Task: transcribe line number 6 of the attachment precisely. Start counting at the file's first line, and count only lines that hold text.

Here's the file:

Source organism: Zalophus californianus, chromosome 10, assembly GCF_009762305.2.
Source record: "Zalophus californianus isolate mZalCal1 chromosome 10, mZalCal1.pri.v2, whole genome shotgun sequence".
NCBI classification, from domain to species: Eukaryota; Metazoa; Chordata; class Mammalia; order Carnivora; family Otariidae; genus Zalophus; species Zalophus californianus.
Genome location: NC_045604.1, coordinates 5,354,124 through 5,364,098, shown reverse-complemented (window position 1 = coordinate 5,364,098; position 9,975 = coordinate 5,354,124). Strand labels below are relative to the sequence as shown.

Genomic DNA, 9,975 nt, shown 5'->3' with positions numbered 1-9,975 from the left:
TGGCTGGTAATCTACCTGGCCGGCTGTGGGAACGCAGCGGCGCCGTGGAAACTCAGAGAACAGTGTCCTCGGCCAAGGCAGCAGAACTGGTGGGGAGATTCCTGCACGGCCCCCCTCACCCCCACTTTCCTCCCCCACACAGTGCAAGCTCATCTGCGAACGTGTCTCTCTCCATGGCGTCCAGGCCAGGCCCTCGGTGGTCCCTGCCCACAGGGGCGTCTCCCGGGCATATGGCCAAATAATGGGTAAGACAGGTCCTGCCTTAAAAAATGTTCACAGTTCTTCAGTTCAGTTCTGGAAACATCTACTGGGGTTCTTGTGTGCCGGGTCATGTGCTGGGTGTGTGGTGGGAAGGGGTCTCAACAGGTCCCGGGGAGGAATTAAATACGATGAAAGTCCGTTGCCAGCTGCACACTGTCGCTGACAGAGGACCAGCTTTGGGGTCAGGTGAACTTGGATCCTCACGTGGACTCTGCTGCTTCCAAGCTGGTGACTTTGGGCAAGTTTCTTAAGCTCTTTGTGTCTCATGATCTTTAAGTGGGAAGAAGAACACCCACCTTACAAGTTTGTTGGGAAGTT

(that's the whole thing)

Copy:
TGGCTGGTAATCTACCTGGCCGGCTGTGGGAACGCAGCGGCGCCGTGGAAACTCAGAGAACAGTGTCCTCGGCCAAGGCAGCAGAACTGGTGGGGAGATTCCTGCACGGCCCCCCTCACCCCCACTTTCCTCCCCCACACAGTGCAAGCTCATCTGCGAACGTGTCTCTCTCCATGGCGTCCAGGCCAGGCCCTCGGTGGTCCCTGCCCACAGGGGCGTCTCCCGGGCATATGGCCAAATAATGGGTAAGACAGGTCCTGCCTTAAAAAATGTTCACAGTTCTTCAGTTCAGTTCTGGAAACATCTACTGGGGTTCTTGTGTGCCGGGTCATGTGCTGGGTGTGTGGTGGGAAGGGGTCTCAACAGGTCCCGGGGAGGAATTAAATACGATGAAAGTCCGTTGCCAGCTGCACACTGTCGCTGACAGAGGACCAGCTTTGGGGTCAGGTGAACTTGGATCCTCACGTGGACTCTGCTGCTTCCAAGCTGGTGACTTTGGGCAAGTTTCTTAAGCTCTTTGTGTCTCATGATCTTTAAGTGGGAAGAAGAACACCCACCTTACAAGTTTGTTGGGAAGTT